‘LIFE AFTER DELL’ a story from a #egfdell survivor



Presented by; Mike Culliney

Life after Dell began for me in late March 2009.I suppose to put this in perspective I must give you a sense of what life was like before, during and after Dell. I worked for Banta Global Turnkey representing the company in the Dell manufacturing facility of EMF3. For eight and a half years this facility played a huge part in my life and sometimes it tended to take over to the detriment of other aspects of my life.

                                         Life before Dell for me consisted of dividing my life between time spent with family, studio time and my involvement with the education system. I trained as a fine art printmaker at Limerick School Of Art And Design qualifying with a bachelor of arts honours degree in 1992. Straight away I was invited back to the college as a visiting lecturer in analytical drawing in the first year department. My week was broken up between two days in the college, 3 days working as a community artist with Limerick Corporation and my own studio work. Towards the end of 1998 the funding for the community arts program was pulled and the program ceased to operate. The hours with the visiting lecturing position started to get less and less. It was time to make a decision. Do I return to education or emigrate? I chose to return to education, receiving a Higher Diploma for art and design teaching in 2000. Returning to education meant that I had to acquire a student loan from the bank and with a lack of employment in the education sector I decided to go into the factories. Hence began, for what I taught would only be 3 months, my life connected to Dell.

                                          As I mentioned the intention was to work for 3 months in the factory to clear a student loan but within this initial 3 month period I recognised the possibility to learn and progress within the company. After 6 months I was offered  a  permanent  position which meant financial security for the first time in my life. One of the huge advantages of working within the Dell complex was the opportunity to be exposed and learn about different cultures and countries. The huge drawback of working there was of course the unsociable hours. We worked a swing shift of a week of nights followed by a week of days. At times we could work from 8am to 8pm and 8pm to 8am. This had a huge effect on my body clock. It took over a year for my body to get back into a regular routine. The benefits of having a regular fulltime position were enormous. These included financial stability, the ability to visit countries that I only dreamt about and the ability to raise the quality of my own life.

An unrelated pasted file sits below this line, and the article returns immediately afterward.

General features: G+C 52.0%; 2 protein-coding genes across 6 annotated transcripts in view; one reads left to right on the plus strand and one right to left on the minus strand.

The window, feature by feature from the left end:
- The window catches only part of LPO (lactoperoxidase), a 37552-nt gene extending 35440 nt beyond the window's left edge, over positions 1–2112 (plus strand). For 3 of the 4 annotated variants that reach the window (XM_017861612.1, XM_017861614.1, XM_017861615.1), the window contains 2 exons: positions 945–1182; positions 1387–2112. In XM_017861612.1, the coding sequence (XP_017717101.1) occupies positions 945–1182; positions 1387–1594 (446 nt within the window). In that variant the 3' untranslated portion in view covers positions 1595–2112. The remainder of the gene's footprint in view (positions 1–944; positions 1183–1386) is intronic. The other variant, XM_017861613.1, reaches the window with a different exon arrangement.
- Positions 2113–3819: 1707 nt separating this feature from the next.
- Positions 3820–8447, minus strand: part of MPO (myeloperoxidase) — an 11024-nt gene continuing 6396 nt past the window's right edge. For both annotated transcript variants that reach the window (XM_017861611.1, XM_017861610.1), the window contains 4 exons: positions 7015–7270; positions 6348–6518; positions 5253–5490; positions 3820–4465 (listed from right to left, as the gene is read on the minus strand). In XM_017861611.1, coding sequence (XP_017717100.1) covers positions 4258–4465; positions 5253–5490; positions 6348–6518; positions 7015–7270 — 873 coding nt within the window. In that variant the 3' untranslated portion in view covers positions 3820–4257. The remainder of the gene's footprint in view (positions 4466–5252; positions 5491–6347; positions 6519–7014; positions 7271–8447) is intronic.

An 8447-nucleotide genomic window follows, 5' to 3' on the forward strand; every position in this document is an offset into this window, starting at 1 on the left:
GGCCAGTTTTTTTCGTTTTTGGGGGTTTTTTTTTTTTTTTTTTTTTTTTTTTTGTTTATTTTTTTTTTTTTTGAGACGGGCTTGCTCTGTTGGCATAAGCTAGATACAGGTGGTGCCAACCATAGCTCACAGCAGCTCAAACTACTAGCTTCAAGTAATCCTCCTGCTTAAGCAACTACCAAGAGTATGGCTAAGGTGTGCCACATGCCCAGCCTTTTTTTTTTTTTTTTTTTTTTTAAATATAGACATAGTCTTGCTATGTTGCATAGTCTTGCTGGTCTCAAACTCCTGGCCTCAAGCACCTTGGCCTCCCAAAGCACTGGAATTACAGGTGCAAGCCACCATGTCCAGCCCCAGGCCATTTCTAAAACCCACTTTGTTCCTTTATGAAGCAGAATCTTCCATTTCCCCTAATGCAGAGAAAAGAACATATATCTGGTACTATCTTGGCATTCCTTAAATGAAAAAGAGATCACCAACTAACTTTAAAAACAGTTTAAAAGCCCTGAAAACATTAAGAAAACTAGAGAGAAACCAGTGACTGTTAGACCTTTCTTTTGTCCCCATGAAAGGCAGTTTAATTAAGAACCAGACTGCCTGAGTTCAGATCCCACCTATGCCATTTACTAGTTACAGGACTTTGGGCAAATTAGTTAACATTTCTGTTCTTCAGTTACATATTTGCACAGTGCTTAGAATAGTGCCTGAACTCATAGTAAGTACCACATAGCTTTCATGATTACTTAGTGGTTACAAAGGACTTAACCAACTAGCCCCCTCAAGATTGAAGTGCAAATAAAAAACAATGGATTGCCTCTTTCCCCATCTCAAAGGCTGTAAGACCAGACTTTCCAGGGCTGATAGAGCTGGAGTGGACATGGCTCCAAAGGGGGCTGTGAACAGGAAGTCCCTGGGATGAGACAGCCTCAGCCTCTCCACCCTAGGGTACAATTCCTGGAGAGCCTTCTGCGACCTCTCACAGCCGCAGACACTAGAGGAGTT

All of this came crashing down at the end of March 2009. All though the redundancy package was a softener to the blow, it seemed as if the carpet of security was pulled out from under my feet. Life once again became occupied with problems. Amongst them were the initial problems with the social welfare system and the need to move house for more affordable accommodation. The complete lack of alternative employment forced me back into the art studio. This part of my life had suffered hugely while working with dell and now 2 years later I have reached a level of confidence in my art work that had not existed since before entering the factory. I have now returned to education yet again which is fantastic. I am currently studying Web Promotion For Business which can be followed under #egfdell. At last my brain, my body and my outlook are once again in union. Who knows what tomorrow will bring but at the moment all is good with Mike Culliney.


One comment

Leave a Reply

Fill in your details below or click an icon to log in:

WordPress.com Logo

You are commenting using your WordPress.com account. Log Out /  Change )

Google+ photo

You are commenting using your Google+ account. Log Out /  Change )

Twitter picture

You are commenting using your Twitter account. Log Out /  Change )

Facebook photo

You are commenting using your Facebook account. Log Out /  Change )


Connecting to %s